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October 27, 2004

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Military mentality is very Goal-oriented, and has been known to abandon important military strongpoints under Wartime conditions, simply because they had been ordered to take an insignificant point. The real villian is inadequate military training procedures. lgl

Ms. Hilzoy, in a way I envy you. Yes, I support the President and do not connect with John Kerry in any way. But you are so determined, so steadfast. You believe so strongly that everything President Bush does is horribly wrong. I don't think I've ever been so convinced about something, other than matters of the heart, that I could discard every other angle, all related circumstances, any shred of evidence. I've read your defense of any suggestion of a Kerry foible to the last minutia. Then, without of thought of similarity, condemn President Bush for every breath exhaled. I can only wish that I could feel so much passion about any one thing. I hope it serves you well.

what lgl said is, I think, indeed part of the problem. There is a military midset that made them incapable of leaving a platoon at Al Qaa Qaa out of a division or battalion on the way to Baghdad.

"The mission calls for a division to here, sir, and if I leave a platoon here and a platoon there, pretty soon I am down a company and I can no longer successfully complete my mission."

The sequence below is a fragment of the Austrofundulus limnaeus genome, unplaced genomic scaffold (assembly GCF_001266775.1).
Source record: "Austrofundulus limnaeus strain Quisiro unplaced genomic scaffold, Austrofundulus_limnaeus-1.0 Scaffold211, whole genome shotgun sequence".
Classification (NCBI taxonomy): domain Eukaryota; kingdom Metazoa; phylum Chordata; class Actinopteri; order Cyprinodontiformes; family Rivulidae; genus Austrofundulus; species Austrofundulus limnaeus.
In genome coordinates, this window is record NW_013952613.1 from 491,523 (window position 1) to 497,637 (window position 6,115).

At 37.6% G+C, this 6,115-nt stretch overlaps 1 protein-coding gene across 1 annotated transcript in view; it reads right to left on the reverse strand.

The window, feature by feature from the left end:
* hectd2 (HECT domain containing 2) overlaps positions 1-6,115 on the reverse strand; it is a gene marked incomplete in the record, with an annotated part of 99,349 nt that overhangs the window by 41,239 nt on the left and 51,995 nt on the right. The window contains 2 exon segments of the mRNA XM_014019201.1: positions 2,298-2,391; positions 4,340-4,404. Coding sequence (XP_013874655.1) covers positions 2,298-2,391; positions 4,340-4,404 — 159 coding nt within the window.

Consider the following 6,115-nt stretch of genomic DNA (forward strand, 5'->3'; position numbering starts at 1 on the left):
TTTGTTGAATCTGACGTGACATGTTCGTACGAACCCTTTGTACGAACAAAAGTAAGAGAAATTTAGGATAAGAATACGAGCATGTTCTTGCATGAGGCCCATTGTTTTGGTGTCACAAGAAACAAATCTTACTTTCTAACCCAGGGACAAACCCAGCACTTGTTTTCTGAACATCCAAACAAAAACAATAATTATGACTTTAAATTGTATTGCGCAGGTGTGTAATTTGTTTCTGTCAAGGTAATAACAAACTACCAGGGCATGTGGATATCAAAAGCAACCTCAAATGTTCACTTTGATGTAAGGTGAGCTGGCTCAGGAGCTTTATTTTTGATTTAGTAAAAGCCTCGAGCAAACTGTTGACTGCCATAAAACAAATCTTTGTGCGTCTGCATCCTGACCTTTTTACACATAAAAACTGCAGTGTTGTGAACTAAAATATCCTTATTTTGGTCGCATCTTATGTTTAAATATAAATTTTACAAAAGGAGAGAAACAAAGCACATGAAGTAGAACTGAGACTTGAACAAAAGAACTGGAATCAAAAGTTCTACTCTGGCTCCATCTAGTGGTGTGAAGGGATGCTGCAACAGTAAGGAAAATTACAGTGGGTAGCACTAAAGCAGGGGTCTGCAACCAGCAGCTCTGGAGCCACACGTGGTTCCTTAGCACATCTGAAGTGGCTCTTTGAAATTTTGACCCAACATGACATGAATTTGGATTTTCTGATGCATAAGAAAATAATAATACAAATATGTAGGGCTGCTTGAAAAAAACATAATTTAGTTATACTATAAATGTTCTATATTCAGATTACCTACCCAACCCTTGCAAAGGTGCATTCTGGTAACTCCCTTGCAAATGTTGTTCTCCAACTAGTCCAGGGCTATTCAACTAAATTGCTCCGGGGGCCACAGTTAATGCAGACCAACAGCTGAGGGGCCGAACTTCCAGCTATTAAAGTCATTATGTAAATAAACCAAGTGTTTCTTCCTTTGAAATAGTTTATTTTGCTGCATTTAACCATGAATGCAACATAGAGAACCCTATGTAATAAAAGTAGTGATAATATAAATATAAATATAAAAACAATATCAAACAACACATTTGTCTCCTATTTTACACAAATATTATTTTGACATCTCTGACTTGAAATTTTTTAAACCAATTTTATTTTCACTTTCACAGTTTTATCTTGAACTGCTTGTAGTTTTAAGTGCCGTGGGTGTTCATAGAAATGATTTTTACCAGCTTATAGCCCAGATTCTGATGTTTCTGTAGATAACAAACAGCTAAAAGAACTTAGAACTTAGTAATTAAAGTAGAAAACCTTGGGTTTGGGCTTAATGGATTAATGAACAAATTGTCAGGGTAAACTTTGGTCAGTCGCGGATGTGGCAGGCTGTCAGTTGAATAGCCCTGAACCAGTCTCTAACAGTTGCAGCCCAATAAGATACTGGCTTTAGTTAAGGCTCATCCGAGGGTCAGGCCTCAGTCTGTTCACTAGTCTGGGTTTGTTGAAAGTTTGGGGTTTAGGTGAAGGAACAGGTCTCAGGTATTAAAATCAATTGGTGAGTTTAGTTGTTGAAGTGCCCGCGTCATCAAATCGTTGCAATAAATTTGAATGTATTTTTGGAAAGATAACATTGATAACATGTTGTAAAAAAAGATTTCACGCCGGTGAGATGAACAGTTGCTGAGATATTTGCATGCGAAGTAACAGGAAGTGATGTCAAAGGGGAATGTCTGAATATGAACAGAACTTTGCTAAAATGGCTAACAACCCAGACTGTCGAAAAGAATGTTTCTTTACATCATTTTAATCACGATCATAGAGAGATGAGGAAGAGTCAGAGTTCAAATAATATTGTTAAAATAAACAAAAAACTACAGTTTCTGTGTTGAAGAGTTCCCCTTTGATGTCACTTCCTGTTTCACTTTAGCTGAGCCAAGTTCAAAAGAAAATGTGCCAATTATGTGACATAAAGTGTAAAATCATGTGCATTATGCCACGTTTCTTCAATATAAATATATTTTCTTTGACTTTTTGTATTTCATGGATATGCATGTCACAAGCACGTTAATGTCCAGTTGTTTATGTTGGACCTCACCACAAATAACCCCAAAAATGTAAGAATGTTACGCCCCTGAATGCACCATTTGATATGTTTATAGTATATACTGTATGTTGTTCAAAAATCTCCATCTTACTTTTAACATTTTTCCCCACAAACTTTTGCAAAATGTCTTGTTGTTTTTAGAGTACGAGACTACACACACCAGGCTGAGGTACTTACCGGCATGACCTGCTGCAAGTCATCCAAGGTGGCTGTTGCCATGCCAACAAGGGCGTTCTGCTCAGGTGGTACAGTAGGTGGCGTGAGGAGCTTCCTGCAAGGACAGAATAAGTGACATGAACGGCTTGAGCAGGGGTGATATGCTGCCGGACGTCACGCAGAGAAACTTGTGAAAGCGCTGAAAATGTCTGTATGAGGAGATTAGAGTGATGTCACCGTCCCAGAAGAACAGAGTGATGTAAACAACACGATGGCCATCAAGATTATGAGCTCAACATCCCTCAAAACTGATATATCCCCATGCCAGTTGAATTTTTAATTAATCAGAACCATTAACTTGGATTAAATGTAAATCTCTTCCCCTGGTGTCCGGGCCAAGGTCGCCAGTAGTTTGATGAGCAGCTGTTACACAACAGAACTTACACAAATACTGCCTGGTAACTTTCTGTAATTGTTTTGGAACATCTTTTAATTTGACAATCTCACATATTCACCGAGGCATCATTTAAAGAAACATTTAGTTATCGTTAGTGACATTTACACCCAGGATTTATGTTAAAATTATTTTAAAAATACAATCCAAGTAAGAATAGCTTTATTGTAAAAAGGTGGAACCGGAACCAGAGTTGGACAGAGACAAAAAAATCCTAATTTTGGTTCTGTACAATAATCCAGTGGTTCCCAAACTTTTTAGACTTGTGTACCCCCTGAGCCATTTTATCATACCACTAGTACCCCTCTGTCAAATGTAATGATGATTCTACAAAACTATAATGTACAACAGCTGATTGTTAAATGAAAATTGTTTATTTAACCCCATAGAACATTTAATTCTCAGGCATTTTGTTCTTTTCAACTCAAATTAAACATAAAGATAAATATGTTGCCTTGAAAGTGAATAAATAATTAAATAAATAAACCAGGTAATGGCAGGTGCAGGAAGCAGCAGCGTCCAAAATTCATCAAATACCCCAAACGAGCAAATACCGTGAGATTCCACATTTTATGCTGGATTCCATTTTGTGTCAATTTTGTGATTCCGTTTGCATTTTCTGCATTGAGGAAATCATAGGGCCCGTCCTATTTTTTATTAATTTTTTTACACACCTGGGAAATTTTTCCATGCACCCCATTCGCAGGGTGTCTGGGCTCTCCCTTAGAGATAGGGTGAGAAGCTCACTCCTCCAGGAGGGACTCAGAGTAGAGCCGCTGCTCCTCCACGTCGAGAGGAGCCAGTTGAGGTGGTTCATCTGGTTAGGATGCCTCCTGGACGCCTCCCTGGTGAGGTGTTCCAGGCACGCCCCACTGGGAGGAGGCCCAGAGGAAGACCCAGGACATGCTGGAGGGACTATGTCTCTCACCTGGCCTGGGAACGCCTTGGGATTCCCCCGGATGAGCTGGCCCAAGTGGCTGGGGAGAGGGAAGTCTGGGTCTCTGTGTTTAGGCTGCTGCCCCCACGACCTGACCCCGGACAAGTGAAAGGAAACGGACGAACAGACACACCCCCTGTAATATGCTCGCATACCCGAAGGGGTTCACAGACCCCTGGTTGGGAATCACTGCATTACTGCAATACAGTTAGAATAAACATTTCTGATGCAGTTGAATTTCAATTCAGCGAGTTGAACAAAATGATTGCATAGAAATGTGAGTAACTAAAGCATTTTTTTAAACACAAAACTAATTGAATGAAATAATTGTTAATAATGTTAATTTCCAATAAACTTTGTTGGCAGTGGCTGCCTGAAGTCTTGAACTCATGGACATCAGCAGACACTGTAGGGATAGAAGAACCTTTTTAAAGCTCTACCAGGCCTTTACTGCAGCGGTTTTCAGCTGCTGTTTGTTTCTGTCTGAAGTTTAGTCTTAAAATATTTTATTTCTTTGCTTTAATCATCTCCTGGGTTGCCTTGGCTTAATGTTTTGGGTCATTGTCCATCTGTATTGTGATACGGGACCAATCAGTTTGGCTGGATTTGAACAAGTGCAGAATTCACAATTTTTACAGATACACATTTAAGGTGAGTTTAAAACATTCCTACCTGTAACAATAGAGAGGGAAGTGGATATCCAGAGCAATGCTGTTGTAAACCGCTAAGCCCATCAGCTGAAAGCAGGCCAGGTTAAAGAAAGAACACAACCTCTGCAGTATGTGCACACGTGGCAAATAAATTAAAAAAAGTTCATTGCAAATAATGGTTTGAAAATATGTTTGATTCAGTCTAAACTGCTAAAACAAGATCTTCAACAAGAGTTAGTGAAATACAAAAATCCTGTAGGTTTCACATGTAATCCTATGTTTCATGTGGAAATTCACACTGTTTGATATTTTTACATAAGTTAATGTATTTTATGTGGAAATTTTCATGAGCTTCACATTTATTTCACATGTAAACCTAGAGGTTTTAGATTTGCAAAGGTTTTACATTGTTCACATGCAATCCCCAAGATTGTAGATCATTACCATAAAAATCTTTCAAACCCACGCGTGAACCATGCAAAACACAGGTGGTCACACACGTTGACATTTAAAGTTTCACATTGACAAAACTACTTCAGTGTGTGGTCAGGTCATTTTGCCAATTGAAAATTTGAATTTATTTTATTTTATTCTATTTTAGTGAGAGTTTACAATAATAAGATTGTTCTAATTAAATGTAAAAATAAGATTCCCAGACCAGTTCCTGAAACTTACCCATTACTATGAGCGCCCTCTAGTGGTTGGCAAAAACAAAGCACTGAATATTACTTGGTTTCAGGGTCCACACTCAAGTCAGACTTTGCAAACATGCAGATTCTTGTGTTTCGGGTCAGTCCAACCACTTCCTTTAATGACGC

blogbudsman: when exactly was the last time I defended a Kerry foible?

Disagree with lgl and Bob here. The American military promotes more tactical autonomy and creativity than any other in the world, save perhaps the Israeli Army. But you have to have rules, too. You just can't have all kinds of random decisions being made all the time. The failure is with the civilian leadership who pushed bad assumptions.

Hilzoy, blogbudsman is right.

It's totally unfair to expect Bush to make intelligent war plans. Like, about how many troops are needed to fight it, or whether major weapons depots should be guarded. I mean, what do you think Bush is, anyway? The Commander in Chief or something?

C'mon. He's an old dry drunk who can barely *talk*, fer crying out loud. Be nice to the pitiful broken down old fellow. He thought he'd just be spending four years cutting taxes and making speeches while the Dicks ran things. Never in a jillion years did Bush ever dream he'd have to be responsible for serious sh*t - Jeez! Even when he was younger and had most of a functioning brain he never did any serious sh*t; and here we expect him to break the habit of a lifetime just because some Arabs snuck in while he was on vacation and flew into a bunch of buildings?